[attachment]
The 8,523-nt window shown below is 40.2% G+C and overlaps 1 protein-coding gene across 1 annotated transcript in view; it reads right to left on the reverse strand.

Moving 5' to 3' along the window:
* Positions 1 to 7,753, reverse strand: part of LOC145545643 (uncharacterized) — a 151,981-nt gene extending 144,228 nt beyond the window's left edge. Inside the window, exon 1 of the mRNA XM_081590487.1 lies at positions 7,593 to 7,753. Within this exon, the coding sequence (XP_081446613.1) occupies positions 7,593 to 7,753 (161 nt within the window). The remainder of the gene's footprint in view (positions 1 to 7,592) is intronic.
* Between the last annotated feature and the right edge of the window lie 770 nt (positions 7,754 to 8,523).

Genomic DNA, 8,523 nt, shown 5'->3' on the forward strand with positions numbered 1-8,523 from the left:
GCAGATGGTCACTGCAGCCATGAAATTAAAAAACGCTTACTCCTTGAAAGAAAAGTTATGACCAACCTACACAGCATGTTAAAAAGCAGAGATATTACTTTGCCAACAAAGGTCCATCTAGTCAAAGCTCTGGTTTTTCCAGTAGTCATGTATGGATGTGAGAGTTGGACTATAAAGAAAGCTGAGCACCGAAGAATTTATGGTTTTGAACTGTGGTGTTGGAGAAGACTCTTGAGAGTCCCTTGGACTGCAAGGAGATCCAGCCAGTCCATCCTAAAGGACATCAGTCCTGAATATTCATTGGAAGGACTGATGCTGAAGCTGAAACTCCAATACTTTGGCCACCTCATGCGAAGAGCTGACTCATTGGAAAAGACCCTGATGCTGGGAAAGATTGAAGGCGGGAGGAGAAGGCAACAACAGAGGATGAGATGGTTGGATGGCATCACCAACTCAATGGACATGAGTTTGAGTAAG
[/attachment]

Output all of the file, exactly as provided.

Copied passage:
The 8,523-nt window shown below is 40.2% G+C and overlaps 1 protein-coding gene across 1 annotated transcript in view; it reads right to left on the reverse strand.

Moving 5' to 3' along the window:
* Positions 1 to 7,753, reverse strand: part of LOC145545643 (uncharacterized) — a 151,981-nt gene extending 144,228 nt beyond the window's left edge. Inside the window, exon 1 of the mRNA XM_081590487.1 lies at positions 7,593 to 7,753. Within this exon, the coding sequence (XP_081446613.1) occupies positions 7,593 to 7,753 (161 nt within the window). The remainder of the gene's footprint in view (positions 1 to 7,592) is intronic.
* Between the last annotated feature and the right edge of the window lie 770 nt (positions 7,754 to 8,523).

Genomic DNA, 8,523 nt, shown 5'->3' on the forward strand with positions numbered 1-8,523 from the left:
GCAGATGGTCACTGCAGCCATGAAATTAAAAAACGCTTACTCCTTGAAAGAAAAGTTATGACCAACCTACACAGCATGTTAAAAAGCAGAGATATTACTTTGCCAACAAAGGTCCATCTAGTCAAAGCTCTGGTTTTTCCAGTAGTCATGTATGGATGTGAGAGTTGGACTATAAAGAAAGCTGAGCACCGAAGAATTTATGGTTTTGAACTGTGGTGTTGGAGAAGACTCTTGAGAGTCCCTTGGACTGCAAGGAGATCCAGCCAGTCCATCCTAAAGGACATCAGTCCTGAATATTCATTGGAAGGACTGATGCTGAAGCTGAAACTCCAATACTTTGGCCACCTCATGCGAAGAGCTGACTCATTGGAAAAGACCCTGATGCTGGGAAAGATTGAAGGCGGGAGGAGAAGGCAACAACAGAGGATGAGATGGTTGGATGGCATCACCAACTCAATGGACATGAGTTTGAGTAAG